Hell’s Watchtower was a jagged citadel of bare rock, which loomed over the Death’s Head by nearly seventeen hundred vertical feet. Though it was considered an advanced climb, one that some would even call suicidal, the view at the summit was all-encompassing. The Backcountry wilderness area surrounding, which some of the county locals called Gia’s Backbone, seemed to stretch out forever and then some. On a clear day, the view seemed postcard and calendar quality.
It was one of those spectacularly clear days. For the last week, there hadn’t been any of the usual afternoon thunderstorms. Even if a storm suddenly did manifest, he’d been on Hell’s Watchtower enough times to know of several places he could shelter, riding out perhaps any storm, although, he knew better than to have such arrogant thoughts.
Tarot was quite accommodating when Lankin asked for a small amount of Donavan’s ashes. The only reason he gave was a private matter between the two of them. Shortly after Bethany’s death, Donavan requested Lankin scatter both of their ashes off of Hell’s Watchtower, since that was where they were trying to go when the storm hit. Lankin offered to take young Jimmy when the time came, but Donavan shook his head.
“This is between me, you, and the memory of Bethany, Lazarus,” he said. “If my boy never goes up that rock, I’ll be happy.”
From his pack, Lankin pulled the bag that contained the little bit of Donavan’s ashes and then a jar, which contained Bethany’s. Both looked like fine grayish powder. He smiled bittersweetly as he poured the bag into the jar, replaced the lid and began to shake the ashes together. Everything mingled almost instantly and the sound of shaking ashes was that of forever.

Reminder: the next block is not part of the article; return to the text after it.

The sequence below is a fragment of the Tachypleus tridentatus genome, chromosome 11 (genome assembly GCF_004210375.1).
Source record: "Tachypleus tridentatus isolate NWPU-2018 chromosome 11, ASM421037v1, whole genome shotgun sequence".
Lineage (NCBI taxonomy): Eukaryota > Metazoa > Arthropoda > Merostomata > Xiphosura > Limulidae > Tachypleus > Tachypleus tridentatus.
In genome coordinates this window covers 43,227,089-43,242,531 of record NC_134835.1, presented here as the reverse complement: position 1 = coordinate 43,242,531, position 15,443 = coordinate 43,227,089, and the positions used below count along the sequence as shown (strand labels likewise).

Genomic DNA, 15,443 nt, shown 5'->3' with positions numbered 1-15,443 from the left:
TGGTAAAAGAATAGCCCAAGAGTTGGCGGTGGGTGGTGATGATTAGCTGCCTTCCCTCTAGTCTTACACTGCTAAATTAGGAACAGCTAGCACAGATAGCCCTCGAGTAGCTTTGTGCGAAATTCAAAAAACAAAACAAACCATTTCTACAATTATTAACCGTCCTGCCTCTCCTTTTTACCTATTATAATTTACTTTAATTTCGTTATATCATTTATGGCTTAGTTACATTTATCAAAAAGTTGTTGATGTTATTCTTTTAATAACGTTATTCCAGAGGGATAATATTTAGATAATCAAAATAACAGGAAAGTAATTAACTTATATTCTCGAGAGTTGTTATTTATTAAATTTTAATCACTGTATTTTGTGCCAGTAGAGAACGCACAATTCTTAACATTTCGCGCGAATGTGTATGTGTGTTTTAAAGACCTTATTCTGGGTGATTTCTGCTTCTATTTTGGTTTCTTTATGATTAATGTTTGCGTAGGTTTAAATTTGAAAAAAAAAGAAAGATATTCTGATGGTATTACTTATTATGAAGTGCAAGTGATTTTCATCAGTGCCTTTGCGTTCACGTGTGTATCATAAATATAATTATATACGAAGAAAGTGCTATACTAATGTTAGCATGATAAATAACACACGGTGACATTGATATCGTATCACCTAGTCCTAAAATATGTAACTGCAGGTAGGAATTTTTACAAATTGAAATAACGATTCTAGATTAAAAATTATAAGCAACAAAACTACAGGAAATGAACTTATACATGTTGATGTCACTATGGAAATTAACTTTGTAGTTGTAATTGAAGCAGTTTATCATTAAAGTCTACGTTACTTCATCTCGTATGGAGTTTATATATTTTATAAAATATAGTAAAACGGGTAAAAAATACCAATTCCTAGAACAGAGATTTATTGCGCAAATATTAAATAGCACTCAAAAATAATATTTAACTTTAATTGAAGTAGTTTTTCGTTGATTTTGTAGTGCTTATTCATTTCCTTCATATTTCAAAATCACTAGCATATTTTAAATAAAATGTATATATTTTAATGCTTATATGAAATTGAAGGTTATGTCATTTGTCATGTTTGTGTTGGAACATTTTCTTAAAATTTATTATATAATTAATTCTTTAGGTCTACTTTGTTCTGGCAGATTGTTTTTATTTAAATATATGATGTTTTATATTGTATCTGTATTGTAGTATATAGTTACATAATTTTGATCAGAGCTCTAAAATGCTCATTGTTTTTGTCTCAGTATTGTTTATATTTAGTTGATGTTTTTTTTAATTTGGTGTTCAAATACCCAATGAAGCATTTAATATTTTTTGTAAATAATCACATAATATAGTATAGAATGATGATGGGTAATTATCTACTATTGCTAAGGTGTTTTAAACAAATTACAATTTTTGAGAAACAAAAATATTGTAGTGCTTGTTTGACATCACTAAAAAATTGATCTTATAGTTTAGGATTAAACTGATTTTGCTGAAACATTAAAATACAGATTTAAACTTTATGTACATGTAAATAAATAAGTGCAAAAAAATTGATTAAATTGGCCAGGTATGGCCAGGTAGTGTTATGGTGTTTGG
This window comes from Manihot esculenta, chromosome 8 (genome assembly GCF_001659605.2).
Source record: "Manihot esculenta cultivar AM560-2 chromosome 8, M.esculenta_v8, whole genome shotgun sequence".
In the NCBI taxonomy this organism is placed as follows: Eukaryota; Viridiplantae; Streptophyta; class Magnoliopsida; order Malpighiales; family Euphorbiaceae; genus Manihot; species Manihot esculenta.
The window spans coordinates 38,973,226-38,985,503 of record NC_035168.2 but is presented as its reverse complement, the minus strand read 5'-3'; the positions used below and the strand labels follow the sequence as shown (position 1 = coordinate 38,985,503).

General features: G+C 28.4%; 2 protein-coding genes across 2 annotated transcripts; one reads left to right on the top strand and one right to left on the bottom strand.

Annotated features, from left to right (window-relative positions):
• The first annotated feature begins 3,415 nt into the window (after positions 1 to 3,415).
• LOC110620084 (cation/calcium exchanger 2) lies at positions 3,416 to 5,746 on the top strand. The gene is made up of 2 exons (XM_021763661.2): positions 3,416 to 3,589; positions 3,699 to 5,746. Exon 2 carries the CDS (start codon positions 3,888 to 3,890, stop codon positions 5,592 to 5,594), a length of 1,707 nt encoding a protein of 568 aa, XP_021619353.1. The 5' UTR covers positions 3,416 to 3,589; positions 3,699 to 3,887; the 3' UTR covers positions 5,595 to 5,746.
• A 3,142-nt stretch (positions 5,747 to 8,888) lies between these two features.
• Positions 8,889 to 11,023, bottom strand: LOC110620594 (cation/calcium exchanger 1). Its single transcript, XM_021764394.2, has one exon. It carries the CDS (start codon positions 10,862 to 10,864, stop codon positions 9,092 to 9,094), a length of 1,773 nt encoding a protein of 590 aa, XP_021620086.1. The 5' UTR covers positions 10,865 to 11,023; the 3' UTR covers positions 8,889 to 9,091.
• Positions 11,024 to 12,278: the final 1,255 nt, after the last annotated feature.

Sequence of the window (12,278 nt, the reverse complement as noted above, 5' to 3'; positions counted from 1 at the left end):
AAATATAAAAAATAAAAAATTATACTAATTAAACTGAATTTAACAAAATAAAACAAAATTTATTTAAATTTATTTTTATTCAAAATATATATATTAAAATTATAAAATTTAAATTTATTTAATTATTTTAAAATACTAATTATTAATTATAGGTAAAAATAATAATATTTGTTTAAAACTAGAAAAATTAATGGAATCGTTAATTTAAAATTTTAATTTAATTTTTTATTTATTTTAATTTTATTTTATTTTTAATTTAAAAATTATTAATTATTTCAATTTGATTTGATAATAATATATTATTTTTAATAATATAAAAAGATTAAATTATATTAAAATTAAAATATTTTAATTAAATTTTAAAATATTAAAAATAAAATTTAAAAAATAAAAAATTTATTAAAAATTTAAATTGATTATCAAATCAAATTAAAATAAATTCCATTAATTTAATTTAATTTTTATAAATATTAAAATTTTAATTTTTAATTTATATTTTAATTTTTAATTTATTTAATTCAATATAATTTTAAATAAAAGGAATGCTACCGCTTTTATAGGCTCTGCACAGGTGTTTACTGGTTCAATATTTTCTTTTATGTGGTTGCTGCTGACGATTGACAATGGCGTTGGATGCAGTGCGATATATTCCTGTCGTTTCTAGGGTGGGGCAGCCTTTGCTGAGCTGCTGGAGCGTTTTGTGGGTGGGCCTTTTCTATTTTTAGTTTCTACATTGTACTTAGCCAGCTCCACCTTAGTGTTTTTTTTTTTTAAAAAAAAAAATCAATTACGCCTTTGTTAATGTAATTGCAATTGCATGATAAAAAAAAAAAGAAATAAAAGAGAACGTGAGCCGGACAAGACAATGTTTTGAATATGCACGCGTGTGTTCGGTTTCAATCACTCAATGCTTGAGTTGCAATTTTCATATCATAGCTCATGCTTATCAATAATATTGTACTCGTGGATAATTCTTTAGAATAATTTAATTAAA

The night before they left on that fateful, and fatal, hike, Bethany told Lankin she hoped if he ever decided to retire, he would just go off into the Backcountry and never come back. In her mind, that was where he truly belonged. With a smile, he mentioned perhaps both she and Donavan belonged out there just as much, if not more, than him.
Upon the summit of Hell’s Watchtower, he found himself making good on markers; the funerary request of Donavan and Lankin’s thought that Donavan and Bethany belonged in the Backcountry as well. With a heavy sigh, he once more opened the jar, stepped to a ledge, and began to scatter the ashes to the tundra wind. The sun was warm upon his wiry frame as the memory and matter of his friends floated along breezes that whispered of forever. Despite the melancholy of the moment, Lankin found himself smiling. He had gotten his friends home.